Here's a link to another article from Israel from about a week ago that goes through some of the back-and-forth that tends to develop on the subject:

 

Knesset to vote today on helmets for cyclists
The Knesset is to decide today whether to pass the second and third readings of a controversial law that would require bicyclists to wear helmets.
Those in favor of the law say it will reduce the number of bicyclists injured. Those opposed, which include a group representing bicyclists and organizations in favor of increased use of public transportation, say helmets should be voluntary, and that less people will ride bicycles if required to wear a helmet.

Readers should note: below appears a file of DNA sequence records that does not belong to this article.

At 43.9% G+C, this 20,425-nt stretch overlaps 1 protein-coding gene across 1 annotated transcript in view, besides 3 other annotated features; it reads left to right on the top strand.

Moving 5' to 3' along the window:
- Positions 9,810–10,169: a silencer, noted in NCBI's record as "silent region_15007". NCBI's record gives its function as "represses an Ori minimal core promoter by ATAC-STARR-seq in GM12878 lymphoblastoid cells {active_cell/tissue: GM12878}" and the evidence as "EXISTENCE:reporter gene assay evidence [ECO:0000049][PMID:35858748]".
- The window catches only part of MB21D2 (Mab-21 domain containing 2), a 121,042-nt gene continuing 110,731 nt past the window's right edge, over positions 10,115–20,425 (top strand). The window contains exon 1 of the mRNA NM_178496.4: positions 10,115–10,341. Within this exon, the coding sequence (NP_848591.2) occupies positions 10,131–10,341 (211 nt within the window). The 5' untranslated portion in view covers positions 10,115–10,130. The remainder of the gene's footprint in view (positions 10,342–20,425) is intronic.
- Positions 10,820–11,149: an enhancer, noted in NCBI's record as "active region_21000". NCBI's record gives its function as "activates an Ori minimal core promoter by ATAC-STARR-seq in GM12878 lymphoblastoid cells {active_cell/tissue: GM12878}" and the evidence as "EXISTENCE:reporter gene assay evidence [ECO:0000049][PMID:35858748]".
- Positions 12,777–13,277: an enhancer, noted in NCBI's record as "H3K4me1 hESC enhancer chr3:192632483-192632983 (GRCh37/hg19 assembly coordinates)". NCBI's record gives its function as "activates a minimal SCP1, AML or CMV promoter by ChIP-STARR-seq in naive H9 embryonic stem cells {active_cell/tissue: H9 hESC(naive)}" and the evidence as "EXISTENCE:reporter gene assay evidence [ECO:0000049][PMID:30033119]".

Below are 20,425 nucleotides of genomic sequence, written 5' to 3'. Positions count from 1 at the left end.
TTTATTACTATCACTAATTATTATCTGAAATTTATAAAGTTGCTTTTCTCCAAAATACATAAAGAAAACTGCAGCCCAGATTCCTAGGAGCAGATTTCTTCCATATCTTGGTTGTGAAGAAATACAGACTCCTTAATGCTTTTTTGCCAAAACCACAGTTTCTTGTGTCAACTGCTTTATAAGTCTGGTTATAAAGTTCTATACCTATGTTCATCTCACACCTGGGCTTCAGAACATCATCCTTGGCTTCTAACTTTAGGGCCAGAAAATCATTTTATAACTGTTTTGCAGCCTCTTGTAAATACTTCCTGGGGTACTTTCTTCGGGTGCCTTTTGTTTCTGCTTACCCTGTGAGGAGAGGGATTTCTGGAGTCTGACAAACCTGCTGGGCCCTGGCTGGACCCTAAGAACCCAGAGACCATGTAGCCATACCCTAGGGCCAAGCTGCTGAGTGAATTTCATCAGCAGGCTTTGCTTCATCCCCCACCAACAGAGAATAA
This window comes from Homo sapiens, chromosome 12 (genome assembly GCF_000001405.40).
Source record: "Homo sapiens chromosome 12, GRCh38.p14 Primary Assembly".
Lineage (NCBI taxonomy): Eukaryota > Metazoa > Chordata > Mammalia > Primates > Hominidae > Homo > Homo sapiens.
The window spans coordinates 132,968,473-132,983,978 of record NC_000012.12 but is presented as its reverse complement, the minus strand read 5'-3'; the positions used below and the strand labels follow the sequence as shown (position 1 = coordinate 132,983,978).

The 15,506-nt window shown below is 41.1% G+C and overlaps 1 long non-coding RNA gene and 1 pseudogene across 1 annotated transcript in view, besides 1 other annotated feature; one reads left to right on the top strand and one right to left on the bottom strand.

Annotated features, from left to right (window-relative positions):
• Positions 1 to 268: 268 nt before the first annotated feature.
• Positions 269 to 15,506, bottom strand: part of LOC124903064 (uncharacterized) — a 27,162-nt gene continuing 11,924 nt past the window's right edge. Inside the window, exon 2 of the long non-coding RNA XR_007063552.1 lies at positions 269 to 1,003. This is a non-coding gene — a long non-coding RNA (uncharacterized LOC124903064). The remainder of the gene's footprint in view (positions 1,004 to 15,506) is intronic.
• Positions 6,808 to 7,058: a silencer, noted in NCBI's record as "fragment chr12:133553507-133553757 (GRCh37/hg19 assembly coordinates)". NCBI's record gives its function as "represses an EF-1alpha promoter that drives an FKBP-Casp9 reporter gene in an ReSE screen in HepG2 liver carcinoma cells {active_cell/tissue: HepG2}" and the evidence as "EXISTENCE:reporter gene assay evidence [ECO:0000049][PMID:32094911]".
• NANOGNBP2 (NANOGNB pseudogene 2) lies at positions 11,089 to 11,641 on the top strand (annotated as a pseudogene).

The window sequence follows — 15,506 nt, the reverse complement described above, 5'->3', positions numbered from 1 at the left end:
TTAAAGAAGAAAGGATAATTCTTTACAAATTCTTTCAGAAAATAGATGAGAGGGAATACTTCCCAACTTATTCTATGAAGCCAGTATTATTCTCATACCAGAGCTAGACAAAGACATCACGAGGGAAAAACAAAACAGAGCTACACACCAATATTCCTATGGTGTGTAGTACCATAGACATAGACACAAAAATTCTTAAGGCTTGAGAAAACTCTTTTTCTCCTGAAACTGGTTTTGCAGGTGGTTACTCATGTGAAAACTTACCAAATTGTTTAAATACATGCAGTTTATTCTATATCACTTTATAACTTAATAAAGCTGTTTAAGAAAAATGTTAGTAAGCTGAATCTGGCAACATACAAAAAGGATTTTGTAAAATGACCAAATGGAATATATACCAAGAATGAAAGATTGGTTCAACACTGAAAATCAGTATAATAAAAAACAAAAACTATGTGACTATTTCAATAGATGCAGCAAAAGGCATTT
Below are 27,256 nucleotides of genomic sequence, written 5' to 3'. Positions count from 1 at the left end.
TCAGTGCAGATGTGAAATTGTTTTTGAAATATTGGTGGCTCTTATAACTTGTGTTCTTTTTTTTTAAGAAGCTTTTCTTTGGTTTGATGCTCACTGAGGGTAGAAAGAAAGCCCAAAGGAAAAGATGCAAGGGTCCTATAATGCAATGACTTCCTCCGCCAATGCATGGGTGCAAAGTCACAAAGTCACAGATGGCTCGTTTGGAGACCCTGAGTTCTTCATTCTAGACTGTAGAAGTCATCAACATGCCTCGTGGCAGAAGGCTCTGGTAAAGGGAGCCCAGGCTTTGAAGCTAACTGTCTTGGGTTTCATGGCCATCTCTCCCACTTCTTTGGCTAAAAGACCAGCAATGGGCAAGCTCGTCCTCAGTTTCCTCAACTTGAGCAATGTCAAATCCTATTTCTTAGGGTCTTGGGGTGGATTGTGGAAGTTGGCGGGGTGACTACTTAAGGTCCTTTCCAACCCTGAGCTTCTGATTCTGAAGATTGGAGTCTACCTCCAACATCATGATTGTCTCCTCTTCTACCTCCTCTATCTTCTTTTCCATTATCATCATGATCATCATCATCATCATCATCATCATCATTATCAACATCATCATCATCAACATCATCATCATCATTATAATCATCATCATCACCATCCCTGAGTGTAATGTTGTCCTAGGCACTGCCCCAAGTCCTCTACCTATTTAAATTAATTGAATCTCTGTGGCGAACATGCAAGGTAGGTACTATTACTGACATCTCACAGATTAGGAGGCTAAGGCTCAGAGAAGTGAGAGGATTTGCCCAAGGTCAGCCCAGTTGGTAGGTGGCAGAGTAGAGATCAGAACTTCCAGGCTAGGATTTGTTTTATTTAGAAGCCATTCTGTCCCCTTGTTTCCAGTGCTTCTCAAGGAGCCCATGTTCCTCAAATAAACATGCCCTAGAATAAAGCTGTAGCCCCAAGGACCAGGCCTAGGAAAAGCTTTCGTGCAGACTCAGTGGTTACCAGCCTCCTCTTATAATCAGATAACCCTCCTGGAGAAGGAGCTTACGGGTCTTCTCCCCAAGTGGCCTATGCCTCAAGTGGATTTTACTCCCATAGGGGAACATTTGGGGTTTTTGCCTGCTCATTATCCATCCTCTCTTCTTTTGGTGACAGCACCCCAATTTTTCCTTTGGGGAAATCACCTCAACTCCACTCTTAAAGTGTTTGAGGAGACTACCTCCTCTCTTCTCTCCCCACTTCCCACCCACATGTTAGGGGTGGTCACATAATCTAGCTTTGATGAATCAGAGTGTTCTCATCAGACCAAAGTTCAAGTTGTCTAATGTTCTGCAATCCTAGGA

One of the parties quoted makes the point--which seems valid as far as it goes--that fatal cycling accidents tend to happen to low-income riders on busy city streets being struck by cars, and that helmets might not have helped them because of the speeds and the mass of the vehicle involved. Helmet wearers tended to be more affluent and to ride in parks and on bike paths, where a helmet could do more good.

 

None of which matters much to me. I'm not too worried about whether passing cars give me 3 or 4 inches more or less as long as they don't actually hit me, and I'll generally have my helmet on in traffic or not, and always when skating.

Jack's picture

I couldn't agree more with

I couldn't agree more with the majority on this one. I too have had the low speed head (helmet) bangers and am convinced of their worth. Thanks for the feedback.